The Court ruled thus:
"14 Cassina manufactures chairs. Its collection includes furniture manufactured according to the designs of Charles-Édouard Jeanneret (Le Corbusier). ... Cassina has concluded a licensing agreement for the manufacture and sale of that furniture.
15 Peek & Cloppenburg operates menswear and womenswear shops throughout Germany. It has set up in one of its shops a rest area for customers, fitted out with armchairs and sofas from .... In a display window of its outlet, Peek & Cloppenburg placed an armchair ... for decorative purposes. Those items of furniture did not come from Cassina but were manufactured without Cassina’s consent by an undertaking in Bologna (Italy). According to the referring court, such furniture was not protected at the time by copyright in the Member State in which it was manufactured.
16 As it considered that Peek & Cloppenburg had infringed its rights by so doing, Cassina brought an action against it before the Landgericht Frankfurt ... seeking an order that it must desist from that practice and provide Cassina with information, in particular as regards the distribution channels for those items of furniture. In addition, Cassina sought an order that Peek & Cloppenburg pay damages.
17 After the Landgericht Frankfurt had granted Cassina’s application and the appeal court had, essentially, confirmed the judgment given at first instance, Peek & Cloppenburg brought an appeal on a point of law before the Bundesgerichtshof (Federal Court of Justice) (Germany).
18 That court states that, since Cassina has an exclusive right of distribution for the purpose of Paragraph 17 of the Law on copyright of 9 September 1965, its decisions turns on whether the conduct of Peek & Cloppenburg referred to above infringed that right.
19 It takes the view that there is normally a distribution where the original of a work or copies thereof cease to form part of the undertaking and are made publicly available through transfer of ownership or possession. In this connection, a transfer of possession for a merely temporary period may suffice. The issue arises, however, of whether conduct consisting in making publicly available reproductions protected by copyright without a transfer of ownership or possession, and thus without a transfer of the de facto power of disposal, can also be classified as a distribution to the public otherwise than by sale for the purpose of Article 4(1) of Directive 2001/29, those reproductions being, as in the main proceedings, installed in sales areas merely for the purpose of being used by customers.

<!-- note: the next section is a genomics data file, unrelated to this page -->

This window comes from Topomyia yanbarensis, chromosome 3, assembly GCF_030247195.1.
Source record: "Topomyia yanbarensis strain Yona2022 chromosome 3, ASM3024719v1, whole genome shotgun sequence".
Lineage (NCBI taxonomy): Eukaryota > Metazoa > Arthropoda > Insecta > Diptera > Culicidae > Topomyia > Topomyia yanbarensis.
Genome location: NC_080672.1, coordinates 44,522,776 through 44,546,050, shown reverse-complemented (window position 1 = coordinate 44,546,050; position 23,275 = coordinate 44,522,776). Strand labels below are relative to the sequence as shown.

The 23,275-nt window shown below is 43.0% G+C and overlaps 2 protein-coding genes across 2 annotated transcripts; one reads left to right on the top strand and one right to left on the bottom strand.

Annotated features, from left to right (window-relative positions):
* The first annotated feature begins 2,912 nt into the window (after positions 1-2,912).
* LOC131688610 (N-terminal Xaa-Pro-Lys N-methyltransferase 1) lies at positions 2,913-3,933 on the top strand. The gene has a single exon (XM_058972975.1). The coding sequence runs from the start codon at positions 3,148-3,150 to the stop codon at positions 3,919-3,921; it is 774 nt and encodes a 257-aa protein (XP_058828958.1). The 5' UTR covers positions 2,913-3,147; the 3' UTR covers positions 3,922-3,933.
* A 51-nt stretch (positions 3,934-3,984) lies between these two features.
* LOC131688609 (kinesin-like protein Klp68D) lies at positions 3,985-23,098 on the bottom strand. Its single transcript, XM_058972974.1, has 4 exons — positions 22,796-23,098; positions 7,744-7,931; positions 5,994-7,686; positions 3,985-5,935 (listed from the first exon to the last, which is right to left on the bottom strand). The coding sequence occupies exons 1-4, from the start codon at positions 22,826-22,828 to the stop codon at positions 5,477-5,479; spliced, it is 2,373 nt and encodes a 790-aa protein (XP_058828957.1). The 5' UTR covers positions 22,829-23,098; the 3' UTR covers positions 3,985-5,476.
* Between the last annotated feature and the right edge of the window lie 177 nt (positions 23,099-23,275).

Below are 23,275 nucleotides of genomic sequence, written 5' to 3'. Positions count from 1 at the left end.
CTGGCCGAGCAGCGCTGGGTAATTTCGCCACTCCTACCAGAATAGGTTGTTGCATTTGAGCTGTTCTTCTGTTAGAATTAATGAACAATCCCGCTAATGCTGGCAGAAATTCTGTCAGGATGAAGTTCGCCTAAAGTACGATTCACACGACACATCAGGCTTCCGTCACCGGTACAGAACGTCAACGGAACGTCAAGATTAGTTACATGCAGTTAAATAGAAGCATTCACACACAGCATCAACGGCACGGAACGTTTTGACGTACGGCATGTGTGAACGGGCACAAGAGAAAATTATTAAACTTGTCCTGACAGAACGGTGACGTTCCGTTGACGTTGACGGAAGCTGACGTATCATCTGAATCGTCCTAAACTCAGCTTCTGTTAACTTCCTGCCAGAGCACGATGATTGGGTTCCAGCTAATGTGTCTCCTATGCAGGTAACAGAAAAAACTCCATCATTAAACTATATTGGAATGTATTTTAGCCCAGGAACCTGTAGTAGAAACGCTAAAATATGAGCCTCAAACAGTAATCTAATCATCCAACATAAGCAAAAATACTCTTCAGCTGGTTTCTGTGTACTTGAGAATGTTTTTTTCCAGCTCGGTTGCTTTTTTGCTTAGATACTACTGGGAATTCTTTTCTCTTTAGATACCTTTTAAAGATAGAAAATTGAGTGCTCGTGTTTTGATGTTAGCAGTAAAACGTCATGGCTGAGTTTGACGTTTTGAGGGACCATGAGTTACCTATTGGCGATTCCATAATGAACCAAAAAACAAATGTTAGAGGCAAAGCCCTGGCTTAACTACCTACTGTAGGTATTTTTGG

20 In addition, the Bundesgerichtshof raises the question whether merely exhibiting a reproduction of a work in a shop display window, without making it available for use, also constitutes a form of distribution to the public within the meaning of that provision.
21 Furthermore, it submits that the issue also arises of whether the requirements of the protection of the free movement of goods laid down in Articles 28 EC and 30 EC restrict, in the circumstances of the main proceedings, the exercise of that right of distribution.
22 In those circumstances, the Bundesgerichtshof decided to stay the proceedings and to refer the following questions to the Court for a preliminary ruling:
‘(1)(a) Can it be assumed that there is a distribution to the public otherwise than by sale, within the meaning of Article 4(1) of Directive 2001/29 ..., in the case where it is made possible for third parties to make use of items of copyright-protected works without the grant of user involving a transfer of de facto power to dispose of those items?
(b) Is there a distribution under Article 4(1) of [Directive 2001/29] also in the case in which items of copyright‑protected works are shown publicly without the possibility of using those items being granted to third parties?
(2) If the answers are in the affirmative:
Can the protection accorded to the free movement of goods preclude, in the abovementioned cases, exercise of the distribution right if the items presented are not under copyright protection in the Member State in which they were manufactured and placed on the market?’".
"The concept of distribution to the public, otherwise than through sale, of the original of a work or a copy thereof, for the purpose of Article 4(1) of Directive 2001/29/EC of the European Parliament and of the Council of 22 May 2001 on the harmonisation of certain aspects of copyright and related rights in the information society, applies only where there is a transfer of the ownership of that object. As a result, neither granting to the public the right to use reproductions of a work protected by copyright nor exhibiting to the public those reproductions without actually granting a right to use them can constitute such a form of distribution".The IPKat says, this reference was only made in November 2006, so the court has done amazingly well to process it through the hearing, opinion (noted here by the IPKat as "a victory for common sense") and ruling stages in only 16 months. Merpel says, but this is a small case (just 43 paragraphs, most of which are taken up with formal recitations of the relevant law, the facts and the questions), an exceedingly non-complex set of facts and a rather fanciful punt from the referring court, surely really not something worth asking the ECJ in the first place.